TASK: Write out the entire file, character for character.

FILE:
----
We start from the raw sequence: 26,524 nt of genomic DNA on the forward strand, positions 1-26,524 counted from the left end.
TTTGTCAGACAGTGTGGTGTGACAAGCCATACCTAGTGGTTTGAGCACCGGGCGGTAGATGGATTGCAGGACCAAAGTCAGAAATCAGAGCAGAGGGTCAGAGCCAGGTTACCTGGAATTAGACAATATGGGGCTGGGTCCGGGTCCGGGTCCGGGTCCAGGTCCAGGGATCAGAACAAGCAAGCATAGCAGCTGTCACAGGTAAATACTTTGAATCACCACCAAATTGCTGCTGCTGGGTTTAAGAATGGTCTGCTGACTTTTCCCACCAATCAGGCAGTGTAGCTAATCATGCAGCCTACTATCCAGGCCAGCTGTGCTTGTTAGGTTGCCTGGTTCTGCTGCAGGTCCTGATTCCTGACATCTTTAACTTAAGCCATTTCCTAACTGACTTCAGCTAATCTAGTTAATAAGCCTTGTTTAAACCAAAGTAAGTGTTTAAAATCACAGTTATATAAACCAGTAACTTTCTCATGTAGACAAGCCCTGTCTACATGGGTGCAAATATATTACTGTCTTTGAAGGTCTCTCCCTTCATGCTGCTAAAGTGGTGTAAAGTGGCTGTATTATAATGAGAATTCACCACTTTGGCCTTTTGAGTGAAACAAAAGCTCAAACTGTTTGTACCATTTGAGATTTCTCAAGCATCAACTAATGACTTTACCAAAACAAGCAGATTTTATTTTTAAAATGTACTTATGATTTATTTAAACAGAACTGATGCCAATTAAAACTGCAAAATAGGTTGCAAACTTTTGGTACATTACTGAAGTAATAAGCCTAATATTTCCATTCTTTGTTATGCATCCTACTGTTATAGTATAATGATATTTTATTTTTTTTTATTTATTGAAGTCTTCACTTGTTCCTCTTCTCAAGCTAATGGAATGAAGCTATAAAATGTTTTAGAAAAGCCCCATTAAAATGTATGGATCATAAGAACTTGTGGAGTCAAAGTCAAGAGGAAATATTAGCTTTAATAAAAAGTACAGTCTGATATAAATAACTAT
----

We start from the raw sequence: 26,524 nt of genomic DNA on the forward strand, positions 1-26,524 counted from the left end.
TTTGTCAGACAGTGTGGTGTGACAAGCCATACCTAGTGGTTTGAGCACCGGGCGGTAGATGGATTGCAGGACCAAAGTCAGAAATCAGAGCAGAGGGTCAGAGCCAGGTTACCTGGAATTAGACAATATGGGGCTGGGTCCGGGTCCGGGTCCGGGTCCAGGTCCAGGGATCAGAACAAGCAAGCATAGCAGCTGTCACAGGTAAATACTTTGAATCACCACCAAATTGCTGCTGCTGGGTTTAAGAATGGTCTGCTGACTTTTCCCACCAATCAGGCAGTGTAGCTAATCATGCAGCCTACTATCCAGGCCAGCTGTGCTTGTTAGGTTGCCTGGTTCTGCTGCAGGTCCTGATTCCTGACATCTTTAACTTAAGCCATTTCCTAACTGACTTCAGCTAATCTAGTTAATAAGCCTTGTTTAAACCAAAGTAAGTGTTTAAAATCACAGTTATATAAACCAGTAACTTTCTCATGTAGACAAGCCCTGTCTACATGGGTGCAAATATATTACTGTCTTTGAAGGTCTCTCCCTTCATGCTGCTAAAGTGGTGTAAAGTGGCTGTATTATAATGAGAATTCACCACTTTGGCCTTTTGAGTGAAACAAAAGCTCAAACTGTTTGTACCATTTGAGATTTCTCAAGCATCAACTAATGACTTTACCAAAACAAGCAGATTTTATTTTTAAAATGTACTTATGATTTATTTAAACAGAACTGATGCCAATTAAAACTGCAAAATAGGTTGCAAACTTTTGGTACATTACTGAAGTAATAAGCCTAATATTTCCATTCTTTGTTATGCATCCTACTGTTATAGTATAATGATATTTTATTTTTTTTTATTTATTGAAGTCTTCACTTGTTCCTCTTCTCAAGCTAATGGAATGAAGCTATAAAATGTTTTAGAAAAGCCCCATTAAAATGTATGGATCATAAGAACTTGTGGAGTCAAAGTCAAGAGGAAATATTAGCTTTAATAAAAAGTACAGTCTGATATAAATAACTAT